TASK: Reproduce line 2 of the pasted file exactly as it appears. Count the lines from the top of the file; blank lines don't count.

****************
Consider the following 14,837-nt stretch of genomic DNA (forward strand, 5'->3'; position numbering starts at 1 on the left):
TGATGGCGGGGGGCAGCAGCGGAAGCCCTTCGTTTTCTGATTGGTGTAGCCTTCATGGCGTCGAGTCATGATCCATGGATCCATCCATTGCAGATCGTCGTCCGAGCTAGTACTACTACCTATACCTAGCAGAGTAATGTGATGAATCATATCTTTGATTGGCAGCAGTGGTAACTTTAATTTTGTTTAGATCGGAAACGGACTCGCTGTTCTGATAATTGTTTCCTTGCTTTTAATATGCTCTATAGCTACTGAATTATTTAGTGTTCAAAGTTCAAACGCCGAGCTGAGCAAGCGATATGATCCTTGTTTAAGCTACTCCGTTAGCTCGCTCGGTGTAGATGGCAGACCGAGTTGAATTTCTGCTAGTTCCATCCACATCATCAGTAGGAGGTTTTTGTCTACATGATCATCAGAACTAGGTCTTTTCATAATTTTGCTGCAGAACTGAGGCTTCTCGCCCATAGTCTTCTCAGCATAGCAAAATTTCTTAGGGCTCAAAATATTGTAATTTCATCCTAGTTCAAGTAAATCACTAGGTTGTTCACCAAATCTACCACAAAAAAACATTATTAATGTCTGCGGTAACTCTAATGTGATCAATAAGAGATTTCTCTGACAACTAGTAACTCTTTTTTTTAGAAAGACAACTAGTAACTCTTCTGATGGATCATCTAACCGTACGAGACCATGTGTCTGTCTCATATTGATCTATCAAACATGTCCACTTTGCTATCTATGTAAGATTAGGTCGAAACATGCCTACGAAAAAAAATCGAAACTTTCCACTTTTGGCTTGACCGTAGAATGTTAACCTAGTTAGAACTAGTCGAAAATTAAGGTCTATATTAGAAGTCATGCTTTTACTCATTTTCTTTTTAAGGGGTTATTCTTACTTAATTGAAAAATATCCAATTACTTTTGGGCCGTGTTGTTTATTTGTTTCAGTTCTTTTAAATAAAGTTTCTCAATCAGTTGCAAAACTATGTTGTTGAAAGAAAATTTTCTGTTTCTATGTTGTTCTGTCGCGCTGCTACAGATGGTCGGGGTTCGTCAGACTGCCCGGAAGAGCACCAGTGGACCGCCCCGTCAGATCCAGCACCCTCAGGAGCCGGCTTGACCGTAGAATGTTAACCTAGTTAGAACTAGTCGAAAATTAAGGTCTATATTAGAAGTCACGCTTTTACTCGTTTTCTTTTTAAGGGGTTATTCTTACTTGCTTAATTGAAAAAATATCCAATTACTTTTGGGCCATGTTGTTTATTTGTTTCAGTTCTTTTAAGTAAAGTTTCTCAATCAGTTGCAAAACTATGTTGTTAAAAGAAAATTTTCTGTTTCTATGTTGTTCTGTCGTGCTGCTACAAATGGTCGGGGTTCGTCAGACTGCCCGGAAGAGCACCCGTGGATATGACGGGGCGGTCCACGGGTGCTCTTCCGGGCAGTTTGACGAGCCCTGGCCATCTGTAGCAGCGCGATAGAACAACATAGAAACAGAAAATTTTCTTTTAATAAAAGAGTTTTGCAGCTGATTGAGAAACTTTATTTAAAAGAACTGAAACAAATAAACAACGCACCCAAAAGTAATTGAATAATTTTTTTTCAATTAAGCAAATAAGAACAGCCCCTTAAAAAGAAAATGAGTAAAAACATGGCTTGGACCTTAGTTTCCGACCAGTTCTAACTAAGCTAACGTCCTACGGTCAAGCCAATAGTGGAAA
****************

TGATGGCGGGGGGCAGCAGCGGAAGCCCTTCGTTTTCTGATTGGTGTAGCCTTCATGGCGTCGAGTCATGATCCATGGATCCATCCATTGCAGATCGTCGTCCGAGCTAGTACTACTACCTATACCTAGCAGAGTAATGTGATGAATCATATCTTTGATTGGCAGCAGTGGTAACTTTAATTTTGTTTAGATCGGAAACGGACTCGCTGTTCTGATAATTGTTTCCTTGCTTTTAATATGCTCTATAGCTACTGAATTATTTAGTGTTCAAAGTTCAAACGCCGAGCTGAGCAAGCGATATGATCCTTGTTTAAGCTACTCCGTTAGCTCGCTCGGTGTAGATGGCAGACCGAGTTGAATTTCTGCTAGTTCCATCCACATCATCAGTAGGAGGTTTTTGTCTACATGATCATCAGAACTAGGTCTTTTCATAATTTTGCTGCAGAACTGAGGCTTCTCGCCCATAGTCTTCTCAGCATAGCAAAATTTCTTAGGGCTCAAAATATTGTAATTTCATCCTAGTTCAAGTAAATCACTAGGTTGTTCACCAAATCTACCACAAAAAAACATTATTAATGTCTGCGGTAACTCTAATGTGATCAATAAGAGATTTCTCTGACAACTAGTAACTCTTTTTTTTAGAAAGACAACTAGTAACTCTTCTGATGGATCATCTAACCGTACGAGACCATGTGTCTGTCTCATATTGATCTATCAAACATGTCCACTTTGCTATCTATGTAAGATTAGGTCGAAACATGCCTACGAAAAAAAATCGAAACTTTCCACTTTTGGCTTGACCGTAGAATGTTAACCTAGTTAGAACTAGTCGAAAATTAAGGTCTATATTAGAAGTCATGCTTTTACTCATTTTCTTTTTAAGGGGTTATTCTTACTTAATTGAAAAATATCCAATTACTTTTGGGCCGTGTTGTTTATTTGTTTCAGTTCTTTTAAATAAAGTTTCTCAATCAGTTGCAAAACTATGTTGTTGAAAGAAAATTTTCTGTTTCTATGTTGTTCTGTCGCGCTGCTACAGATGGTCGGGGTTCGTCAGACTGCCCGGAAGAGCACCAGTGGACCGCCCCGTCAGATCCAGCACCCTCAGGAGCCGGCTTGACCGTAGAATGTTAACCTAGTTAGAACTAGTCGAAAATTAAGGTCTATATTAGAAGTCACGCTTTTACTCGTTTTCTTTTTAAGGGGTTATTCTTACTTGCTTAATTGAAAAAATATCCAATTACTTTTGGGCCATGTTGTTTATTTGTTTCAGTTCTTTTAAGTAAAGTTTCTCAATCAGTTGCAAAACTATGTTGTTAAAAGAAAATTTTCTGTTTCTATGTTGTTCTGTCGTGCTGCTACAAATGGTCGGGGTTCGTCAGACTGCCCGGAAGAGCACCCGTGGATATGACGGGGCGGTCCACGGGTGCTCTTCCGGGCAGTTTGACGAGCCCTGGCCATCTGTAGCAGCGCGATAGAACAACATAGAAACAGAAAATTTTCTTTTAATAAAAGAGTTTTGCAGCTGATTGAGAAACTTTATTTAAAAGAACTGAAACAAATAAACAACGCACCCAAAAGTAATTGAATAATTTTTTTTCAATTAAGCAAATAAGAACAGCCCCTTAAAAAGAAAATGAGTAAAAACATGGCTTGGACCTTAGTTTCCGACCAGTTCTAACTAAGCTAACGTCCTACGGTCAAGCCAATAGTGGAAA